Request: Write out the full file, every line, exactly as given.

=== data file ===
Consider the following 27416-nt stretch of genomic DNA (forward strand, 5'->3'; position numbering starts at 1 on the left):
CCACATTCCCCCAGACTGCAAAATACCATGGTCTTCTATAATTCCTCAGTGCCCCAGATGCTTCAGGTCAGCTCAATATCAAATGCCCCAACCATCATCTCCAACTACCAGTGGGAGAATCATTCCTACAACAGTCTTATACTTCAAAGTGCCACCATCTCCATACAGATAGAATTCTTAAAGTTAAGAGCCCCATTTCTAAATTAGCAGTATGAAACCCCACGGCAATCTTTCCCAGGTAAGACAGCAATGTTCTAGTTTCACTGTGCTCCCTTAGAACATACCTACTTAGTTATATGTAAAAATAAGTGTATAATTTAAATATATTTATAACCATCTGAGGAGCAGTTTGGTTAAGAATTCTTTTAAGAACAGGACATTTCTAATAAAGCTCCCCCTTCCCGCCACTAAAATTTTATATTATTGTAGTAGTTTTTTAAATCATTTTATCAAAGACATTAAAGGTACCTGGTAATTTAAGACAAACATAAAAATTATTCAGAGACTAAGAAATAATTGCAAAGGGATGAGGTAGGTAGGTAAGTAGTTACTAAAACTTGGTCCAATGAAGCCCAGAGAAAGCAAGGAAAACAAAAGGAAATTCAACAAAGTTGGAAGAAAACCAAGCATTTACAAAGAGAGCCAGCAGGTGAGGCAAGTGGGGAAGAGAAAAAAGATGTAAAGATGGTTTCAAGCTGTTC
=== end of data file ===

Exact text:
Consider the following 27416-nt stretch of genomic DNA (forward strand, 5'->3'; position numbering starts at 1 on the left):
CCACATTCCCCCAGACTGCAAAATACCATGGTCTTCTATAATTCCTCAGTGCCCCAGATGCTTCAGGTCAGCTCAATATCAAATGCCCCAACCATCATCTCCAACTACCAGTGGGAGAATCATTCCTACAACAGTCTTATACTTCAAAGTGCCACCATCTCCATACAGATAGAATTCTTAAAGTTAAGAGCCCCATTTCTAAATTAGCAGTATGAAACCCCACGGCAATCTTTCCCAGGTAAGACAGCAATGTTCTAGTTTCACTGTGCTCCCTTAGAACATACCTACTTAGTTATATGTAAAAATAAGTGTATAATTTAAATATATTTATAACCATCTGAGGAGCAGTTTGGTTAAGAATTCTTTTAAGAACAGGACATTTCTAATAAAGCTCCCCCTTCCCGCCACTAAAATTTTATATTATTGTAGTAGTTTTTTAAATCATTTTATCAAAGACATTAAAGGTACCTGGTAATTTAAGACAAACATAAAAATTATTCAGAGACTAAGAAATAATTGCAAAGGGATGAGGTAGGTAGGTAAGTAGTTACTAAAACTTGGTCCAATGAAGCCCAGAGAAAGCAAGGAAAACAAAAGGAAATTCAACAAAGTTGGAAGAAAACCAAGCATTTACAAAGAGAGCCAGCAGGTGAGGCAAGTGGGGAAGAGAAAAAAGATGTAAAGATGGTTTCAAGCTGTTC